I will be happily less than perfect
Nothing drives burnout like a healthy dose of perfectionism. Dialling back the tendency for perfectionism might just be the greatest decision you make for your wellbeing and stress levels.
Depending on our personality type, it can be hard not to react to the parade of perfect presented around us. So much media content (traditional and social) magnifies perfect that it can be viewed, not as inspirational and aspirational (and with a healthy pinch of salt), but as evidence that we are somehow not quite good enough.
That we just don’t have our shit together in a world where everyone else miraculously seems to. But… if we just push that little bit harder, get up that little bit earlier, keep things just that bit more organised and make a just a few more lists, we might just get there. Perfect hangs tantalisingly just out of our grasp like a carrot on a stick.
Like the oasis in the desert, it’s not really there. It’s an unstable image that changes according to our perception and viewpoint. Striving to reach that place of perfection is absolutely exhausting, and for every step nearer we take, it will get another step further away.
You can choose to dial down the perfectionism this year with a few simple decisions:
- Do something with – Shock! Horror! – 80% effort. Knowingly don’t do something to the best of your ability! Woot! Pick something that’s not that important and do it okay. Just get it done. And move on. Not everything has to be perfect. Pick something that is of moderate importance and just get it done, not perfect but done.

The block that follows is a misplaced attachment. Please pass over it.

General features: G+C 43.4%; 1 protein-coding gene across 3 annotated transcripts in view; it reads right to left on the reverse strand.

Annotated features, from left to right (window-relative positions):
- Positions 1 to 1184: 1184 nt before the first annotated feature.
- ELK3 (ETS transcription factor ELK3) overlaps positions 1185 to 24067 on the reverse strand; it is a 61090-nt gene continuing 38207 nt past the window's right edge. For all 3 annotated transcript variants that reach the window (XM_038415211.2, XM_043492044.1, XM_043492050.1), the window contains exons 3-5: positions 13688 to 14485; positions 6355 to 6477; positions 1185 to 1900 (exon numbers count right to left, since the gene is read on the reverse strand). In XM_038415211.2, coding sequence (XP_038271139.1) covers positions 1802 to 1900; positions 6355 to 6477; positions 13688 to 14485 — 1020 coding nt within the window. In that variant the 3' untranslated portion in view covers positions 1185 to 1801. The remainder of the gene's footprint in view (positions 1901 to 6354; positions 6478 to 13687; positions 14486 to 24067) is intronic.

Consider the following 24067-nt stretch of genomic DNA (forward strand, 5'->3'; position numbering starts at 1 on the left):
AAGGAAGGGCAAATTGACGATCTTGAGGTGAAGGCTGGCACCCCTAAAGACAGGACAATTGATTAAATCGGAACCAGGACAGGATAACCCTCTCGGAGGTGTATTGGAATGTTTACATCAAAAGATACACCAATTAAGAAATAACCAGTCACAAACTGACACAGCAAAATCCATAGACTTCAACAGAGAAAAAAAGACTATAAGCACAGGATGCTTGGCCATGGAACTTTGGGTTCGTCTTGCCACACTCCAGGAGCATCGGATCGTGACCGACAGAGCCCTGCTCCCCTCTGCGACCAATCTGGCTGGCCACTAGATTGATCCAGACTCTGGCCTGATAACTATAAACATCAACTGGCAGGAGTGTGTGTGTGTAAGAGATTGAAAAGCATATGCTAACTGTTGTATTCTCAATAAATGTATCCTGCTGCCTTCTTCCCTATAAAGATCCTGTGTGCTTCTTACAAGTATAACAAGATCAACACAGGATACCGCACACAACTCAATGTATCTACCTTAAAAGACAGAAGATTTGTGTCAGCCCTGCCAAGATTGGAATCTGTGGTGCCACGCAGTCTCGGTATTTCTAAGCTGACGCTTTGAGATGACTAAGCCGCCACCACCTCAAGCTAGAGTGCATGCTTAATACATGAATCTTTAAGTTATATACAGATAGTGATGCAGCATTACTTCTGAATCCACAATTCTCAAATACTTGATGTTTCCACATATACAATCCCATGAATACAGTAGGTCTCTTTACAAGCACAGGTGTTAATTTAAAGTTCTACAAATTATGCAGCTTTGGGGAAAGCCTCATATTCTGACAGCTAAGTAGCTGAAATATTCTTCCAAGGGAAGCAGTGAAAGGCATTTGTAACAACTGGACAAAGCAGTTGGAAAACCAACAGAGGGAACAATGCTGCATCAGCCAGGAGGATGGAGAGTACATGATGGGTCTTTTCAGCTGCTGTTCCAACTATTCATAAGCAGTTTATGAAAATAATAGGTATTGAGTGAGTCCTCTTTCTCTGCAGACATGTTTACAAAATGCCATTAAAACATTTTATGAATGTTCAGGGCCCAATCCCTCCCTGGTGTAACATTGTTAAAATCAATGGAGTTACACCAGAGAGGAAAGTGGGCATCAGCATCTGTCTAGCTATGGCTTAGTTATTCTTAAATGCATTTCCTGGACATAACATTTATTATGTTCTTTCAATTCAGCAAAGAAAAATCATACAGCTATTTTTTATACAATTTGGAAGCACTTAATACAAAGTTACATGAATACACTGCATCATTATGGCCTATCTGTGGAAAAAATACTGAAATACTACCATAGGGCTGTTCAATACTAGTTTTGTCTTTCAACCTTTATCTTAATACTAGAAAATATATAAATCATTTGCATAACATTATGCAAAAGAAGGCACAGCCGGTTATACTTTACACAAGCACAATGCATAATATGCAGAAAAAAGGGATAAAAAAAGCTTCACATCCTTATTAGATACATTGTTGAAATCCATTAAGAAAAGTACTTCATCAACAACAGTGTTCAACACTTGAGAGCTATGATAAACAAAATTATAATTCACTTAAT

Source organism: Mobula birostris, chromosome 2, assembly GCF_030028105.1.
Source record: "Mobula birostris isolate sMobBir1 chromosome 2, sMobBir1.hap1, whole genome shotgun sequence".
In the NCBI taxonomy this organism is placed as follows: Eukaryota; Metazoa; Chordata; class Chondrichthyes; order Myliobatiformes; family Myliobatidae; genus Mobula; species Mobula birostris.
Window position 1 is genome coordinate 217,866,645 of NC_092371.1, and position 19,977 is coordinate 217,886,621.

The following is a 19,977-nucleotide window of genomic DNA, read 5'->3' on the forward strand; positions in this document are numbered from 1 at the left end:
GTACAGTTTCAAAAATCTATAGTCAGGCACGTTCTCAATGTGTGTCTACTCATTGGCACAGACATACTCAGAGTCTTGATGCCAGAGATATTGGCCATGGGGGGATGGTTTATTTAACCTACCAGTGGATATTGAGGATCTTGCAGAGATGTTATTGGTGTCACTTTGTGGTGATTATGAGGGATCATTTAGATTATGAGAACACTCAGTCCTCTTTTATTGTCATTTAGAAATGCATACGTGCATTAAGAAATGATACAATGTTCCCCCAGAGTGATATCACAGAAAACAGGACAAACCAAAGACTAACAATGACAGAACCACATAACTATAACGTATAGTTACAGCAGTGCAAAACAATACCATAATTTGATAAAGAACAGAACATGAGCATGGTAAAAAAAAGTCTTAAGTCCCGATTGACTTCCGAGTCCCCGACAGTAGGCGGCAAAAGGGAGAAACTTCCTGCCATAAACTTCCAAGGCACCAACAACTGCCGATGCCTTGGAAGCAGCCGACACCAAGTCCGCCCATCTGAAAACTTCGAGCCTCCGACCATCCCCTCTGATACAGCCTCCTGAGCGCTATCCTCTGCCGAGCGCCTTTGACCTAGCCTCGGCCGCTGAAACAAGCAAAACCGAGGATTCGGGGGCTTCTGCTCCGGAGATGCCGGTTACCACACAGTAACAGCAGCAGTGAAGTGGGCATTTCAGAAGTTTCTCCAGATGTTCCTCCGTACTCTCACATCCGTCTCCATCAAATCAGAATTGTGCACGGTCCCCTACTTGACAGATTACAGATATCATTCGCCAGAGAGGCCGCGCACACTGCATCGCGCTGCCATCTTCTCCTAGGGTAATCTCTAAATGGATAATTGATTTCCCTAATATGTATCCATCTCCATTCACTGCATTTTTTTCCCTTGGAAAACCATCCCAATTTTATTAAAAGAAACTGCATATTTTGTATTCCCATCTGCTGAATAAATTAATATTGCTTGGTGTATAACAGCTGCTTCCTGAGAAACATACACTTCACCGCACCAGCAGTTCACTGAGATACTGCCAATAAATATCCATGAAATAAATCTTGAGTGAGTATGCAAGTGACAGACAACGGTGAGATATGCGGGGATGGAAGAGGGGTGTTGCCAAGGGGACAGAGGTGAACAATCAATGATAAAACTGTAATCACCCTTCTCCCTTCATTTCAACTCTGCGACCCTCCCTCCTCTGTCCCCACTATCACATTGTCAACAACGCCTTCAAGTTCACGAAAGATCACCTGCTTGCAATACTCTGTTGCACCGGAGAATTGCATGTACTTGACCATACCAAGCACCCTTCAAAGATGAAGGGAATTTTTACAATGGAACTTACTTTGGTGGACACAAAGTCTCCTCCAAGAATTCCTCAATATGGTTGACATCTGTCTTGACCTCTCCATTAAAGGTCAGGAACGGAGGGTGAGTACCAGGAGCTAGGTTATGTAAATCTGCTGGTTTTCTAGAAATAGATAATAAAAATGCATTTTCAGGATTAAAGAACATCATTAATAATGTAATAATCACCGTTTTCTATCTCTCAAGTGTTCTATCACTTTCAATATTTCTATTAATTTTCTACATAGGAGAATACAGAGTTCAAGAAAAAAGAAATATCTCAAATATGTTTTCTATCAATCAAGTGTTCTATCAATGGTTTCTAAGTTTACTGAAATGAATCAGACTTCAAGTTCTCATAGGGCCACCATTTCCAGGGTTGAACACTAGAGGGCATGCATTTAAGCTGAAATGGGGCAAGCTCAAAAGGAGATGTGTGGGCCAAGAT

- Do something with – even more shock horror! – just 50% of your best. Whoa! Pick something that really doesn’t matter that much and just get it done any old how, and move on. Realise you don’t even think about it ever again and that time, energy and capacity is better invested elsewhere.
- Cut a corner. On purpose! Like, BUY A CAKE for the bring a plate thing. And just don’t sweat it. Stick it on a plate. Grab a drink. Move on. Some things just don’t matter that much, and applying the quest for perfect to them just makes us tired, not perfect.
- Delegate something. Know that it won’t be done to the same high standard that you do it yourself. Be okay with that. Done is better than perfect.
- Save perfect for when it REALLY counts, not as your default setting. The make or break presentation that’s going to win the new account. Measuring out the medicine to the exact dose required. Being on time for your brother’s wedding. Bust “Perfect” out of the bag when it really matters, not as a matter of course.
Trying to live up to perfect all the time is fantastically stress-inducing and an incredibly knackering way to live. Let in a little more rest, relaxation, and create space for spontaneity and happiness to run their magical ephemeral course. There is a lot more to life than doing it all right all the time and ticking everything off just so.
Cut yourself some slack, release the grip of perfect and know, for the vast majority of the time, progress is better than perfection, and done is far better than perfect.